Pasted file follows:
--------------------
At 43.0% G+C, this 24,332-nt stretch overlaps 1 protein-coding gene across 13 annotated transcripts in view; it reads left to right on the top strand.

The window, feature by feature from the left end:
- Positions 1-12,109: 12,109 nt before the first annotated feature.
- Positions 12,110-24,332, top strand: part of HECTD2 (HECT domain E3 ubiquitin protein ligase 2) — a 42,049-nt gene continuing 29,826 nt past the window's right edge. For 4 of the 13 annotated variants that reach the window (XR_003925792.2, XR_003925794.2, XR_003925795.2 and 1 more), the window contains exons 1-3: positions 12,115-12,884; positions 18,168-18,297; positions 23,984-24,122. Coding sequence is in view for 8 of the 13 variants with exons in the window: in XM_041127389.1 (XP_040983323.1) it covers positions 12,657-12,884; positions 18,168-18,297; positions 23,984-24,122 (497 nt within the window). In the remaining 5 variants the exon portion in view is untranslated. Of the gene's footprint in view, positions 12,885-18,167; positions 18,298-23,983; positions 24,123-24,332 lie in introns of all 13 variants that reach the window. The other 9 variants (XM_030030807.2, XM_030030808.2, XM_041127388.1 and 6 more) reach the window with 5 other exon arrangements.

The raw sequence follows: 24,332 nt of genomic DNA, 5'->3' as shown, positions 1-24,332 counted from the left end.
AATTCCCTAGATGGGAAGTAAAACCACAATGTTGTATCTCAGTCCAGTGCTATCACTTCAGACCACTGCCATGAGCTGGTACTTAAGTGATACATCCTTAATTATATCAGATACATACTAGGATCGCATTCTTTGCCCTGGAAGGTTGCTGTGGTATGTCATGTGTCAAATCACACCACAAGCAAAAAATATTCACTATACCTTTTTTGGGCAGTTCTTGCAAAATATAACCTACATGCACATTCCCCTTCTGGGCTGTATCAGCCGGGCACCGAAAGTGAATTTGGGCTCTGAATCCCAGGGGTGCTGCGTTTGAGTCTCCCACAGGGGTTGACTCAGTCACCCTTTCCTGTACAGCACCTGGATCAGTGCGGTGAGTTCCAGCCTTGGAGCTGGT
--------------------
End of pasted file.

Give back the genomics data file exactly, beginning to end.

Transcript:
At 43.0% G+C, this 24,332-nt stretch overlaps 1 protein-coding gene across 13 annotated transcripts in view; it reads left to right on the top strand.

The window, feature by feature from the left end:
- Positions 1-12,109: 12,109 nt before the first annotated feature.
- Positions 12,110-24,332, top strand: part of HECTD2 (HECT domain E3 ubiquitin protein ligase 2) — a 42,049-nt gene continuing 29,826 nt past the window's right edge. For 4 of the 13 annotated variants that reach the window (XR_003925792.2, XR_003925794.2, XR_003925795.2 and 1 more), the window contains exons 1-3: positions 12,115-12,884; positions 18,168-18,297; positions 23,984-24,122. Coding sequence is in view for 8 of the 13 variants with exons in the window: in XM_041127389.1 (XP_040983323.1) it covers positions 12,657-12,884; positions 18,168-18,297; positions 23,984-24,122 (497 nt within the window). In the remaining 5 variants the exon portion in view is untranslated. Of the gene's footprint in view, positions 12,885-18,167; positions 18,298-23,983; positions 24,123-24,332 lie in introns of all 13 variants that reach the window. The other 9 variants (XM_030030807.2, XM_030030808.2, XM_041127388.1 and 6 more) reach the window with 5 other exon arrangements.

The raw sequence follows: 24,332 nt of genomic DNA, 5'->3' as shown, positions 1-24,332 counted from the left end.
AATTCCCTAGATGGGAAGTAAAACCACAATGTTGTATCTCAGTCCAGTGCTATCACTTCAGACCACTGCCATGAGCTGGTACTTAAGTGATACATCCTTAATTATATCAGATACATACTAGGATCGCATTCTTTGCCCTGGAAGGTTGCTGTGGTATGTCATGTGTCAAATCACACCACAAGCAAAAAATATTCACTATACCTTTTTTGGGCAGTTCTTGCAAAATATAACCTACATGCACATTCCCCTTCTGGGCTGTATCAGCCGGGCACCGAAAGTGAATTTGGGCTCTGAATCCCAGGGGTGCTGCGTTTGAGTCTCCCACAGGGGTTGACTCAGTCACCCTTTCCTGTACAGCACCTGGATCAGTGCGGTGAGTTCCAGCCTTGGAGCTGGT